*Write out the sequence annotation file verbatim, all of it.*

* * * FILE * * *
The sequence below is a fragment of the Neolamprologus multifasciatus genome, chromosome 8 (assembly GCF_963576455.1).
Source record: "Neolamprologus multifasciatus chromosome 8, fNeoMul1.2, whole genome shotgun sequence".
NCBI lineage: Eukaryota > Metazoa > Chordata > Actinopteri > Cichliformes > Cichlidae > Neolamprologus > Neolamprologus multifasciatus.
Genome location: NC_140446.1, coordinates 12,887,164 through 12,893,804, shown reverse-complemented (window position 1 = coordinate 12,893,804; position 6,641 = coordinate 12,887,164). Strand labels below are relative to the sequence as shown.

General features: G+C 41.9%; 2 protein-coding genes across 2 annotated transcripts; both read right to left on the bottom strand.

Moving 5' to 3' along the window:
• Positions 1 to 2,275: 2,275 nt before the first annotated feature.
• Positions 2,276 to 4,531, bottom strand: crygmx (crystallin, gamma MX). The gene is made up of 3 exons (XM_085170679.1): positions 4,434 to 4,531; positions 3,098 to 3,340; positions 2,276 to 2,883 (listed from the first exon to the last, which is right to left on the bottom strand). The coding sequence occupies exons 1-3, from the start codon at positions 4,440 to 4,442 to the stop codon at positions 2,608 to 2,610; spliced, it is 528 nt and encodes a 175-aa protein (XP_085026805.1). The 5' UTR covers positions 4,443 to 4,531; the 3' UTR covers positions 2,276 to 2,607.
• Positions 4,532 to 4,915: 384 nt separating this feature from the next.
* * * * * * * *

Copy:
The sequence below is a fragment of the Neolamprologus multifasciatus genome, chromosome 8 (assembly GCF_963576455.1).
Source record: "Neolamprologus multifasciatus chromosome 8, fNeoMul1.2, whole genome shotgun sequence".
NCBI lineage: Eukaryota > Metazoa > Chordata > Actinopteri > Cichliformes > Cichlidae > Neolamprologus > Neolamprologus multifasciatus.
Genome location: NC_140446.1, coordinates 12,887,164 through 12,893,804, shown reverse-complemented (window position 1 = coordinate 12,893,804; position 6,641 = coordinate 12,887,164). Strand labels below are relative to the sequence as shown.

General features: G+C 41.9%; 2 protein-coding genes across 2 annotated transcripts; both read right to left on the bottom strand.

Moving 5' to 3' along the window:
• Positions 1 to 2,275: 2,275 nt before the first annotated feature.
• Positions 2,276 to 4,531, bottom strand: crygmx (crystallin, gamma MX). The gene is made up of 3 exons (XM_085170679.1): positions 4,434 to 4,531; positions 3,098 to 3,340; positions 2,276 to 2,883 (listed from the first exon to the last, which is right to left on the bottom strand). The coding sequence occupies exons 1-3, from the start codon at positions 4,440 to 4,442 to the stop codon at positions 2,608 to 2,610; spliced, it is 528 nt and encodes a 175-aa protein (XP_085026805.1). The 5' UTR covers positions 4,443 to 4,531; the 3' UTR covers positions 2,276 to 2,607.
• Positions 4,532 to 4,915: 384 nt separating this feature from the next.